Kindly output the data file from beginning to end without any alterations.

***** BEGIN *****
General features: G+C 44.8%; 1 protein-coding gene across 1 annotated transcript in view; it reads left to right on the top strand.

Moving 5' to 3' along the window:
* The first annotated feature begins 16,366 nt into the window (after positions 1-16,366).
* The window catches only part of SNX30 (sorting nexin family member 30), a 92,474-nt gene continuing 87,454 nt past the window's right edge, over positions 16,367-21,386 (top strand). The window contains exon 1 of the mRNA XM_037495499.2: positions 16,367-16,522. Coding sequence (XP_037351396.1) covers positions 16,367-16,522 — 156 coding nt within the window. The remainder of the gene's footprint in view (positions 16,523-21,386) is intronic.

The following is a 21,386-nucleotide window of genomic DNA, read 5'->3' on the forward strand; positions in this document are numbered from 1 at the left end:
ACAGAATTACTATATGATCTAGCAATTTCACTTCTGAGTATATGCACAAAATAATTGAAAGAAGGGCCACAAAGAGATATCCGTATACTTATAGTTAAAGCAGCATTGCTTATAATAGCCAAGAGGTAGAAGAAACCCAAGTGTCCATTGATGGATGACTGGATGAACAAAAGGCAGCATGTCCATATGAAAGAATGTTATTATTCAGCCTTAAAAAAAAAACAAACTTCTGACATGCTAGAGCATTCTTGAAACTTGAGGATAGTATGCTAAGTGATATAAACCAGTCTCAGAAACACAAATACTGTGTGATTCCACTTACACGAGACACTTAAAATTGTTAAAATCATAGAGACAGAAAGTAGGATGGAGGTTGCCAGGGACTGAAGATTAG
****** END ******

General features: G+C 44.8%; 1 protein-coding gene across 1 annotated transcript in view; it reads left to right on the top strand.

Moving 5' to 3' along the window:
* The first annotated feature begins 16,366 nt into the window (after positions 1-16,366).
* The window catches only part of SNX30 (sorting nexin family member 30), a 92,474-nt gene continuing 87,454 nt past the window's right edge, over positions 16,367-21,386 (top strand). The window contains exon 1 of the mRNA XM_037495499.2: positions 16,367-16,522. Coding sequence (XP_037351396.1) covers positions 16,367-16,522 — 156 coding nt within the window. The remainder of the gene's footprint in view (positions 16,523-21,386) is intronic.

The following is a 21,386-nucleotide window of genomic DNA, read 5'->3' on the forward strand; positions in this document are numbered from 1 at the left end:
ACAGAATTACTATATGATCTAGCAATTTCACTTCTGAGTATATGCACAAAATAATTGAAAGAAGGGCCACAAAGAGATATCCGTATACTTATAGTTAAAGCAGCATTGCTTATAATAGCCAAGAGGTAGAAGAAACCCAAGTGTCCATTGATGGATGACTGGATGAACAAAAGGCAGCATGTCCATATGAAAGAATGTTATTATTCAGCCTTAAAAAAAAAACAAACTTCTGACATGCTAGAGCATTCTTGAAACTTGAGGATAGTATGCTAAGTGATATAAACCAGTCTCAGAAACACAAATACTGTGTGATTCCACTTACACGAGACACTTAAAATTGTTAAAATCATAGAGACAGAAAGTAGGATGGAGGTTGCCAGGGACTGAAGATTAG